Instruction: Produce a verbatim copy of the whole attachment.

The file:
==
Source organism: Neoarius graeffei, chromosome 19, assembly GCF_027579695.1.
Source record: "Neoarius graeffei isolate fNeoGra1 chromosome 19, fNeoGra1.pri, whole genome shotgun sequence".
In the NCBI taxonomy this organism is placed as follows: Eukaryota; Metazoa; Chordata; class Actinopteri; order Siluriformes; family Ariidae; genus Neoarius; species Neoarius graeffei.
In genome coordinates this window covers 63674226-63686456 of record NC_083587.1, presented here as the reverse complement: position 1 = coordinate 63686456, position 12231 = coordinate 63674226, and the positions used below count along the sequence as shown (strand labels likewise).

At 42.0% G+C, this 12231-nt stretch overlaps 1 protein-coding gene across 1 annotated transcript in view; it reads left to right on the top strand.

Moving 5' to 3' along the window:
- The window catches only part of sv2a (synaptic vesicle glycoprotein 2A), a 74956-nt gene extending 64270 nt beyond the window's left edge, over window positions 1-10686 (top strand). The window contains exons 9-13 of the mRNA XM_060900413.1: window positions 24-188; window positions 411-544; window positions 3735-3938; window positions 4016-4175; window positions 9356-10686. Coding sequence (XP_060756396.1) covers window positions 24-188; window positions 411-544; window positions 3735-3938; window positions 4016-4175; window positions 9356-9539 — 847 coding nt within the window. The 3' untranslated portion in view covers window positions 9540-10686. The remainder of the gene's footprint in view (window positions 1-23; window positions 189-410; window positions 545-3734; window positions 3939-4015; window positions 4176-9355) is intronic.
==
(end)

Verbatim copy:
Source organism: Neoarius graeffei, chromosome 19, assembly GCF_027579695.1.
Source record: "Neoarius graeffei isolate fNeoGra1 chromosome 19, fNeoGra1.pri, whole genome shotgun sequence".
In the NCBI taxonomy this organism is placed as follows: Eukaryota; Metazoa; Chordata; class Actinopteri; order Siluriformes; family Ariidae; genus Neoarius; species Neoarius graeffei.
In genome coordinates this window covers 63674226-63686456 of record NC_083587.1, presented here as the reverse complement: position 1 = coordinate 63686456, position 12231 = coordinate 63674226, and the positions used below count along the sequence as shown (strand labels likewise).

At 42.0% G+C, this 12231-nt stretch overlaps 1 protein-coding gene across 1 annotated transcript in view; it reads left to right on the top strand.

Moving 5' to 3' along the window:
- The window catches only part of sv2a (synaptic vesicle glycoprotein 2A), a 74956-nt gene extending 64270 nt beyond the window's left edge, over window positions 1-10686 (top strand). The window contains exons 9-13 of the mRNA XM_060900413.1: window positions 24-188; window positions 411-544; window positions 3735-3938; window positions 4016-4175; window positions 9356-10686. Coding sequence (XP_060756396.1) covers window positions 24-188; window positions 411-544; window positions 3735-3938; window positions 4016-4175; window positions 9356-9539 — 847 coding nt within the window. The 3' untranslated portion in view covers window positions 9540-10686. The remainder of the gene's footprint in view (window positions 1-23; window positions 189-410; window positions 545-3734; window positions 3939-4015; window positions 4176-9355) is intronic.